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So you want to instruct?

Top 20 Instructor Habits

An Instructor:

  1. Sincerely enjoys helping new drivers learn the art and science of road course driving.
  2. Never stops learning about driving and instruction.  Never.  Ever.  Data is becoming a great tool for instructors to address their own driving skills and to continuously work on them.
  3. Puts his/her own track time secondary to his student.  The instructor arrives to the track early with his/her car in proper working order and is well prepared to meet and support the student.
  4. Knows that safety is always #1 and fun is #2  New drivers want to have fun.  Learning can be fun.  Speed can be fun.  Meeting new people can be fun.  It's up to you to figure out what is "fun" for your student.
  5. Is a great source of information learned through experience.  The more experiences you have under your belt the more you can help a student.  Do not talk about things you know nothing or very little about.  
  6. The best resource you can suggest to new students is anything from Ross Bentley.  Get them plugged into Ross and they will be headed down the right path.
  7. Knows that riding w a student is likely the start of a life-long relationship.  Make a great first impression and keep it going.  Most drivers see each other again and again.  Be the instructor that people like to be around and come to for answers.  Think "Long-Term" right from your very first meeting with your student.
  8. Will learn that you don't need to spend a ton of money to have fun.  A good instructor will help new students understand this.  Intercept early and get your modification message across successfully. 
  9. Helps calm a new driver when they are nervous and encourages a driver when they are uncertain.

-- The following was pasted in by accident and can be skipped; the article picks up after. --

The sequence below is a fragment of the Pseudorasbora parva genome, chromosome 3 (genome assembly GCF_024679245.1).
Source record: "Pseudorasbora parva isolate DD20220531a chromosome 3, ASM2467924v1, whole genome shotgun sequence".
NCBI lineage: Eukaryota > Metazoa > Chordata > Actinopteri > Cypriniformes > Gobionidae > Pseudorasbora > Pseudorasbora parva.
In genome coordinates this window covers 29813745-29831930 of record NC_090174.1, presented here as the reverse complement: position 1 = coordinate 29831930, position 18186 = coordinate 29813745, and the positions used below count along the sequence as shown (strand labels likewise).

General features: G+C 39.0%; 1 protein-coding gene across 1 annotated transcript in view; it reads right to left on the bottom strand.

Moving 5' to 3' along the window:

10. Is a role model with the safety equipment they wear, the cleanliness and professionalism they project and the preventative maintenance they perform on their car.  Student's look to you as the role model.  Be a good role model.  Be the benchmark.
  11. Safety is always #1.  When in doubt, always turn to the safer option.
  12. You are a representative of the club or organization you instruct for.  Be a great extension of your club and make friends with those in the organization:  the registrar, the Chief Instructor, the people in Tech, the Grid steward and other instructors.  Help make the club enjoyable and fun and it will be enjoyable and fun
  13. Make an effort to meet other instructors.  Sit with them at lunch.  Ask them about the track or their car.  Take genuine interest in your fellow instructors and you will learn more than you possibly can imagine.  The #1 way an instructor learns is by talking to other instructors.  Meet as many as you can and strike up a conversation.
  14. Is happy to loan out a tool or tire pressure gauge.  Bring items to the track that your student might have forgotten to bring:  water, sunscreen, track maps, an extra schedule.  Your student is going to forget something.  Bring an extra and you'll appear professional.